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Your top ten for everyday frugal living

(26 Posts)
TerfWarz Sun 25-Feb-18 07:47:09

Can I please have your top ten (or however many you have!) Tips for living frugally?

We don't live frugally at all, but I want this to change. We are very fortunate to earn well but have outgoings to match, mostly debt because we are terrible with managing our money (is, we just spend it).

What can we do to get things under control? Thank you smile

educatingarti Sun 25-Feb-18 07:50:02

Start by writing down everything you spend money on for one month. Absolutely everything. Every coffee, sneaky chocolate bar when you get petrol etc. See exactly where it is actually going.

Geoff1969 Sun 25-Feb-18 07:50:21

Start with the basics - checking you're on the best tariffs with energy providers, phone deals etc, mortgage etc.

Lillylollylandy Sun 25-Feb-18 07:55:00

You need to start by working out your budget, and where your money currently goes. Set aside a couple of hours to go through bank statements, bills etc

rainbowfudgee Sun 25-Feb-18 07:58:26

Get a decent water bottle and take it everywhere (or Thermos if you prefer).
Join local library.
Look for cheap days out and bring picnics (or hot dogs in the Thermos plus bread rolls!)
Join local facebook sites - ours has loads of good quality children's clothes, almost brand new, for pennies.
Check if you are entitled to free school meals, tax credits etc.
Meal plan and batch cook cheap meals- bolognese sauce, chunky veg soup etc. Freeze in takeaway containers and use as midweek dinners when you're in a rush.
Porridge and value weetabix = cheap breakfasts.

oreosoreosoreos Sun 25-Feb-18 08:00:57

We’re currently using You Need A Budget - I’ve tried budgeting before but this is a different way of doing it and so far I’m finding it really useful. If you google codes you can get 3 months free!

Beanteam Sun 25-Feb-18 08:01:02

Stay out of supermarkets except for weekly shop. I always come out with twice the number of goods I intended.

SleepingBooty Sun 25-Feb-18 08:06:05

I echo monitoring your spending. I started a few years back and found my frittering to be the issue, mid week top up shops £30 gone, ebay and amazon £10-20 here and there.

TheDrsDocMartens Sun 25-Feb-18 08:09:49

MSE budget brain is really good, set aside some time, gather paperwork and fill in. It’ll give you tips as you go through too.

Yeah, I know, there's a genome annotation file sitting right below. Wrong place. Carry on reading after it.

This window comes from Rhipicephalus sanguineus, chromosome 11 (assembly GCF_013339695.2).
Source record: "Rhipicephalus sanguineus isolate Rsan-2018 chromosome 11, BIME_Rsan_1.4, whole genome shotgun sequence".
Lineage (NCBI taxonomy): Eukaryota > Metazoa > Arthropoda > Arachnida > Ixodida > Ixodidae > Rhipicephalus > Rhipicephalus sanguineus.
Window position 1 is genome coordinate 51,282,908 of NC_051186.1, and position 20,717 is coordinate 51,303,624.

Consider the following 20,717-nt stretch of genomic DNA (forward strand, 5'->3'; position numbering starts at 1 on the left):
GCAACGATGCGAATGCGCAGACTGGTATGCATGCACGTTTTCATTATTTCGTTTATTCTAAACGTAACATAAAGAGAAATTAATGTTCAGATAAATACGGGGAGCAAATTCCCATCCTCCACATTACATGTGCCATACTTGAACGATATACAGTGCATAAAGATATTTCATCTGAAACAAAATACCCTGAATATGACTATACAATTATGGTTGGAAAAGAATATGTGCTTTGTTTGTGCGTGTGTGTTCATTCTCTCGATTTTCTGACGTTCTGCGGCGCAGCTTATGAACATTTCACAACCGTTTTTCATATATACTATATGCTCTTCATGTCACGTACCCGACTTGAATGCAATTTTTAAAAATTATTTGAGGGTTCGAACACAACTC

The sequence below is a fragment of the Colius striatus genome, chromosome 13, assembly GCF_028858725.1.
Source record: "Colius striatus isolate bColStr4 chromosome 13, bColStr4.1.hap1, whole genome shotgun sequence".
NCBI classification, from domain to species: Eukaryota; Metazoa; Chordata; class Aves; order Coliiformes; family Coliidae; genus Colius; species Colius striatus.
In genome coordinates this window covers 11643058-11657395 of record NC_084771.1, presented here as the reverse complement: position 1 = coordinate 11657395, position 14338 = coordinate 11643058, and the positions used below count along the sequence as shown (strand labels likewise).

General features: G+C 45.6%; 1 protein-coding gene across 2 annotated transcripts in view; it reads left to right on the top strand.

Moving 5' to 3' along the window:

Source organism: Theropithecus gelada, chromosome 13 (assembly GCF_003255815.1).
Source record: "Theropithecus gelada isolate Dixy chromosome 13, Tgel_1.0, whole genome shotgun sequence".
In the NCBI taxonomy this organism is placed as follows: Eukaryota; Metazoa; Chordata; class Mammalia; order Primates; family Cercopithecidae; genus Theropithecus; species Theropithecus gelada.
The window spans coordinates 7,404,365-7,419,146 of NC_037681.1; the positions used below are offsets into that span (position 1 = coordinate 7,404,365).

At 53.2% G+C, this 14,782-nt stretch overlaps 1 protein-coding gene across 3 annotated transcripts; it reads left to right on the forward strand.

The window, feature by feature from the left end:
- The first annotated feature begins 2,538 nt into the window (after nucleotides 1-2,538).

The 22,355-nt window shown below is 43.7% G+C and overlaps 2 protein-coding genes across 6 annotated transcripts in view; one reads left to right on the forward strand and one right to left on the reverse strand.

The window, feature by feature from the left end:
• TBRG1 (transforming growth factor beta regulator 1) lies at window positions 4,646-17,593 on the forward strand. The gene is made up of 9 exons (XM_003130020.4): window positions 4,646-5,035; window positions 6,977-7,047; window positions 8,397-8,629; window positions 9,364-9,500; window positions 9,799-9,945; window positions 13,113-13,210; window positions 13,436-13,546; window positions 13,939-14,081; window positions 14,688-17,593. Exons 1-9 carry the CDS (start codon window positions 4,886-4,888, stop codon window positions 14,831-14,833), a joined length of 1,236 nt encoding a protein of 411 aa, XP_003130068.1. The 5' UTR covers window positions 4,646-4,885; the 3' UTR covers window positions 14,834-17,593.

TerfWarz Sun 25-Feb-18 08:19:55

Thanks all, keep them coming! Any tips for getting the DH interested...

Makingworkwork Sun 25-Feb-18 08:22:11

I think the biggest thing is to work out where it is going and then areas where you want to cut back. If it was me I would cut back on everything until I paid of the debt.

thecatstrousers Sun 25-Feb-18 08:31:19

We went from living free and easy to having to really tight.

I would say you need to:

Learn what things cost, you should know the cost of the things you buy regularly, milk, bread, washing powed coffee, chicken beef. Have an upper limit that you allow yourself to pay for each. I used to be clueless, now I can walk into a shop and know what is a good deal and what isnt.

Learn what is a luxury and what is a necessity. This one is a bit of a reality check and is budget dependant. I used to HAVE to have Stokes tomato ketchup, actually Hinze is fine and at one point we used supermarket own brand.

Buy a good mug flask, IMO this only works if your coffee stays hot and doesn't taste of plastic so I paid extra and bought a Contigo, make your morning ccoffee instead of buying it.

Cut your meat portion size, we used to eat a huge amount of meat per portion, now I eat more veg and sauce and use far less meat and we are still getting the required amount.

I would list what your 'necessities' are and do your own reality check.

Also use the website 'money saving expert' and check out that you are paying the right amount for all your insurances.

annandale Sun 25-Feb-18 08:36:04

A goal is good. What does your Dh want out of life, what's enjoyable to him? We wanted to be able to maintain the same standard of living even if I had an accident or became ill, for example. Well, that meant prioritising pensions and taking out income protection insurance (not right for everyone, we had special circumstances). We wanted to feel relaxed even if unexpected bills came in. Well, that meant building up a slush fund, so for quite a long time we lived on my income and saved most of my dh's. The most we ever got it to was £4,000 but that covers quite a few bills - £400 was our minimum so that we could replace a washing machine if needed. We also budgeted down to the last pound in order to do what we wanted - eg my dh had a budget line of £3 a month for art materials, £4.50 for his art website hosting etc.